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CopyPressers enjoy following the company evolution of Zappos. Delivering Happiness, written by Zappos CEO Tony Hsieh, was first on our list when we started the CopyPress book club. Its company culture and core values have influenced ours, which is why many around our office have been talking about its recent restructuring: Zappos will run as Holacracy, with no job titles and no managers.
According to Quartz, Zappos is trying to maintain its start-up feel and culture – with 1,500 employees.
A Holacracy is flatter than a corporate ladder and instead places employees into circles, and Zappos will have more than 400 circles by the end of the transition.
Inc. Magazine explained that a Holacracy isn’t leaderless, but rather distributes leadership to each role. It comes from the Greek “holon” meaning “a whole that’s part of a greater whole.” One company that created a Holacratic culture assigned management duties to a different person each week. Think of it as the business world adopting weekly line leaders from elementary school.
While this system does require an adjustment period, there are a few key benefits to implementing a holacratic structure.
It always comes down to accountability. When an office has strong personal accountability, then projects are completed on time and in good quality. When there’s a lack of accountability then deadlines are missed and the atmosphere turns toxic.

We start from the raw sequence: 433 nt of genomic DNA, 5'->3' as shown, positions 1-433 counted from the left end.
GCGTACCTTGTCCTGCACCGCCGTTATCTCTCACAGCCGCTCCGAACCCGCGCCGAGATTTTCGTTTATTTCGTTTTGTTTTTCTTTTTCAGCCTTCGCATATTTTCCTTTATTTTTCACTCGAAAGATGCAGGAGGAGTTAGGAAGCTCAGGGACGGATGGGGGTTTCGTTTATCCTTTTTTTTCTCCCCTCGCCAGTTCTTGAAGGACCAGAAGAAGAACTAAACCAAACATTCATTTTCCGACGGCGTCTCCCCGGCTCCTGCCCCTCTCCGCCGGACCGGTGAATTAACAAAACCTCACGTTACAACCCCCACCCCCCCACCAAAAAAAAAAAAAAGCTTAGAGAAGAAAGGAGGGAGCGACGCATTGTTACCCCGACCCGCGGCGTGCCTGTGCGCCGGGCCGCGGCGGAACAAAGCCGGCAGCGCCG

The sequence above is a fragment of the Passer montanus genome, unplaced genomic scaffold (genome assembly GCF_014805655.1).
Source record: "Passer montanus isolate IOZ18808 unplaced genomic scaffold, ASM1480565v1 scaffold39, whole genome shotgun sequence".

I’ve seen accountability fail on both sides of the traditional corporate ladder. Employees turn on managers for not giving them enough time, enough instructions, or enough resources while managers blame their employees for not completing projects in a timely manner. Removing the corporate ladder in totality removes the ability to blame the class system for project failures.
Oftentimes there are more symptoms to a toxic culture than just a lack of accountability – breakdowns in communication also lead to failure. When employees fully understand the responsibilities of their co-workers (and managers) they’re able to better manage time and assignments.
We’ve all had that co-worker who ran in demanding that you drop everything to help them with a project. Worse, we’ve also all worked with someone who had no idea what your day to day job was – even though you’ve both been with the company for two years!
Knowing what is on each person’s plate can help when adding more or asking for help. “Joe, I know that you’re working on X huge project right now, after you present it to the team on Tuesday, could you help me with Y?”
In its most basic form, a Holacracy gives employees a chance to gain leadership and management experience. Everyone in the circle has management duties and most take turns in exercising them.
Employees who would previously have to work their way up the corporate ladder are given the tools to be managers. They attend management meetings, they learn how a company operates, they have the final say on projects. If (and when) Zappos employees leave the company to go somewhere else, they’ll be highly qualified to lead.
VentureBeat quoted Zappo’s Culture Coach David Vik about what culture really is. People tend to look at start-up culture as wearing pajama pants to work and drinking beer throughout the day, but those are just the perks. The culture lies in a company’s structure, accountability, and core values.
Zappos won’t maintain its start-up culture by giving their 1,500 employees marshmallow shooters, they’ll maintain it by constantly innovating and working to create a healthy environment with clear communication.
The road to success isn’t paved with bean bag chairs.